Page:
Select Committee on Health Sixth Report

4  The need for a single set of national eligibility criteria

54. The criteria for determining eligibility for NHS continuing care, which were issued in 1995, are broad and vague, and include one or more of the following:

    Where the complexity or intensity of their medical, nursing care or other clinical care or the need for frequent not easily predictable interventions requires the regular (in the majority of cases this might be weekly or more frequent) supervision of a consultant, specialist nurse or other NHS member of the multidisciplinary team;

    Who require routinely the use of specialist health care equipment or treatments which require the supervision of specialist NHS staff;

    Who have a rapidly degenerating or unstable condition which means that they will require specialist medical or nursing supervision.

    In addition patients who have finished acute treatment or inpatient palliative care in a hospital or hospice, but whose prognosis is that they are likely to die in the very near future should be able to choose to remain in NHS funded accommodation, or where practicable and after an appropriate and sensitive assessment of their needs, to return home with appropriate support.[44]

55. Health Authorities were required to develop their own, more detailed operational policies and eligibility criteria, based on this broad framework. While this approach had the advantage of allowing Health Authorities flexibility of interpretation to meet the specific needs of their local populations, it also meant that eligibility criteria could vary substantially from area to area, a point made by a predecessor Health Committee in 1995:

    We share the concerns of those of our witnesses who argued that local eligibility criteria might create unacceptably wide variations in the provisions of NHS services … on the grounds of equity, we believe that the nationally set framework should include the eligibility criteria for long term care to define what the NHS, as a national service, will always provide[45]

56. Successive Governments did issue guidance to Health Authorities on continuing care criteria in order to promote some degree of coherence across the NHS. The 1995 guidance was followed by further guidance in 1999 and again in 2001.[46] However, this was clearly not sufficient to ensure correct and consistent interpretation of continuing care eligibility criteria as, in February 2003, the Ombudsman published a highly critical report emphasising the fact that criteria for continuing care had clearly been interpreted and applied differently by different Health Authorities, leading to inequities in access to funding for continuing care. The Ombudsman concluded that:

    There is evidence that the Department of Health's guidance has been misinterpreted and misapplied by some Health Authorities and Trusts, leading to hardship and injustice for some individuals. But there are also more fundamental problems with the system. The Department of Health's guidance and support has not provided the secure foundation needed to enable a fair and transparent system of eligibility for funding to be operated across the country.[47]

57. The Ombudsman made three key recommendations:

    PCTs and Strategic Health Authorities (SHAs) should trace those people who might be affected, review their circumstances and where justified make restitution, and that the Department of Health should guide and support them in that work.

    SHAs should review the criteria used in their areas since 1996 (when written criteria were first required) for compliance with the law as it stands and with national guidance, and that

    The Department of Health should review its own guidance, making it much clearer who was eligible for funding

58. Responding to the Ombudsman's report, the Government accepted the need for retrospective reviews. However, rather than the Department of Health itself reviewing guidance and criteria, as the Ombudsman had recommended, the Department instead issued instructions that the 28 new SHAs, which had recently superseded the 95 previous Health Authorities, should each develop one set of criteria, effectively assimilating 95 sets of criteria into 28.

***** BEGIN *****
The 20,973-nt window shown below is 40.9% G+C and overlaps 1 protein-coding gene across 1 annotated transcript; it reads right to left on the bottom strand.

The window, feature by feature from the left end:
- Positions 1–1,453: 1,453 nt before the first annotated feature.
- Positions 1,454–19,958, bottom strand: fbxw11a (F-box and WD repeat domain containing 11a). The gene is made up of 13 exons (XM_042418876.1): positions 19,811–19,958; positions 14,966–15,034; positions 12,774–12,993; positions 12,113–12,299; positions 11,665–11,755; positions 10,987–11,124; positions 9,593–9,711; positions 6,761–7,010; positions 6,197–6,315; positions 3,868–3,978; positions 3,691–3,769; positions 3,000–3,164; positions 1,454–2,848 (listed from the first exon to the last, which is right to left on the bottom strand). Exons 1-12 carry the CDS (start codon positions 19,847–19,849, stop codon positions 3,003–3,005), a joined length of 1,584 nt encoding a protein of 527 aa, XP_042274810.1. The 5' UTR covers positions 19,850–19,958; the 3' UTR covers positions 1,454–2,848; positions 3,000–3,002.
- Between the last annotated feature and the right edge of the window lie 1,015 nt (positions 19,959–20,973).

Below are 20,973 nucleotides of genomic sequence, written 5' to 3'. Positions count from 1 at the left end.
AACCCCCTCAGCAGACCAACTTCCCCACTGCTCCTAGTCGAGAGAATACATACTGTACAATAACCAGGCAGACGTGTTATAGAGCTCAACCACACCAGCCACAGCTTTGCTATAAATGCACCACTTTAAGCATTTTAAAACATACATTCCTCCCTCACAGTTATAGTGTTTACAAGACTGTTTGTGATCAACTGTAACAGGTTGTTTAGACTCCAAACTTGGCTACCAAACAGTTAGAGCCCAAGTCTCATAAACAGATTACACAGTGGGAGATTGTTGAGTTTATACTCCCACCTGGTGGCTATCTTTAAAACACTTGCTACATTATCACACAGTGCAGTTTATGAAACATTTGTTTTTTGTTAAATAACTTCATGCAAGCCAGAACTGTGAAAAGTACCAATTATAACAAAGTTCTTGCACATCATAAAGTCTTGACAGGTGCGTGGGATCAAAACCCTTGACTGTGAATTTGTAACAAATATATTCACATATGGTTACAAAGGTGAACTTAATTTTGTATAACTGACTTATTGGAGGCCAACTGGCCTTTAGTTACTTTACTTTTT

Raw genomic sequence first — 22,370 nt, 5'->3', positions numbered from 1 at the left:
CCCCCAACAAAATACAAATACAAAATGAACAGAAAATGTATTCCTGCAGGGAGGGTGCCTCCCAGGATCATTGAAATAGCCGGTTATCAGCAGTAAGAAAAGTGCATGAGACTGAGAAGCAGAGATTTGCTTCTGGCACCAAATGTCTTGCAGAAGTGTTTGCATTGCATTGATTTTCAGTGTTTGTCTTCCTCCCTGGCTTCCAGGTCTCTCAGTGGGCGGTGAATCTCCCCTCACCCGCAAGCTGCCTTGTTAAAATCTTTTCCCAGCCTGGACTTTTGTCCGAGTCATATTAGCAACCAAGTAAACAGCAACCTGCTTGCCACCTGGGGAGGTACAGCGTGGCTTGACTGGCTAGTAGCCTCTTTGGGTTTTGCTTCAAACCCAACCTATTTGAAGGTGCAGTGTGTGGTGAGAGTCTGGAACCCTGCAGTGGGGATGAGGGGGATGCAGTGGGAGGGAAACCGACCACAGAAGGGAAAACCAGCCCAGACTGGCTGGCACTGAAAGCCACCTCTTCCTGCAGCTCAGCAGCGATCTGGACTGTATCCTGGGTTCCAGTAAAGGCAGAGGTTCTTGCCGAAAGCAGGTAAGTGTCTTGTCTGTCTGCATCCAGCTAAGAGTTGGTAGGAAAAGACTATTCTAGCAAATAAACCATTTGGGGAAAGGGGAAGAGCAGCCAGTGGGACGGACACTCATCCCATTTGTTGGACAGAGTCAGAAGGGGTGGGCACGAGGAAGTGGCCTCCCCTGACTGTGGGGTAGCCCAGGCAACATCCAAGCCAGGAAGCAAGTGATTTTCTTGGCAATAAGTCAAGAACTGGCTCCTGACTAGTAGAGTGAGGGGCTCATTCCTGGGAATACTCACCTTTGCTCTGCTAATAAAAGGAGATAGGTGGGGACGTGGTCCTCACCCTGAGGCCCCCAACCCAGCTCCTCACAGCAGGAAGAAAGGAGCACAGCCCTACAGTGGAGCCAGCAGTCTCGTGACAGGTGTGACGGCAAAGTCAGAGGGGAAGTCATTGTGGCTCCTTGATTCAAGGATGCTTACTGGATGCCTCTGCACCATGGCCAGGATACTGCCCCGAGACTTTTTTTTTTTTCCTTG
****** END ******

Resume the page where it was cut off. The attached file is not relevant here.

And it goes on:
59. While reducing 95 sets of criteria into 28 is clearly a step towards greater consistency, according to our witnesses there is still considerable scope for local variation. Many submissions referred to the "post-code lottery" evident from a comparison of SHA policies and guidance. Anne Williams of Citizens' Advice, for example, told us that "continuing care is the biggest postcode lottery of them all. You will be aware on this Committee of the problems with cancer care and all the rest of it, but it is nothing to continuing care - it is so different."[48]

60. We took evidence from two SHAs, and we asked them whether they took account of the criteria of neighbouring SHAs when preparing their own, in order to ensure consistency. We were told by Michael Young of North West London SHA that other SHAs had looked at their criteria to see "what was good and what was relevant to them", and Denise Gilley of County Durham and Tees Valley SHA told us that they had had "detailed discussions" with one neighbouring SHA, and "some discussions" with others. [49] While it is commendable that SHAs are working together to share good practice, this sort of informal joint working is clearly not sufficient to ensure consistent criteria across the country.

61. The Minister accepted that reducing 95 different sets of criteria to 28 would not have eliminated all inconsistency, but argued that these 28 criteria were, in fact, more consistent than their predecessors:

    You are right that on the face of it we only reduced it from 95 to 28, and therefore there were 28 different postcode lotteries; but actually those 28 were based on the national guidelines, so there should have been far more consistency between those 28 than ever there was between the 95 they replaced.[50]

62. However, Mr Young's evidence illustrated that some real problems have persisted as a result of SHAs having different criteria:

    If people move out of area, and particularly in terms of wanting annual reviews (and it is very hard in London to do the annual reviews as we do send a lot of people out of area) someone who understands our criteria and our assessment tools would need to be able to assess them.[51]

63. According to Elaine McHale of the ADSS, the introduction of Payment by Results is going to compound these problems, as staff will be expected to use different interpretations of continuing care criteria to assess patients coming in from a far wider range of different locations than is currently the case.[52]

64. There is also evidence of considerable variation within SHAs, with PCTs, NHS Trusts and Local Authorities (Las) applying criteria differently. The issue of implementing criteria is discussed in detail further on in our report.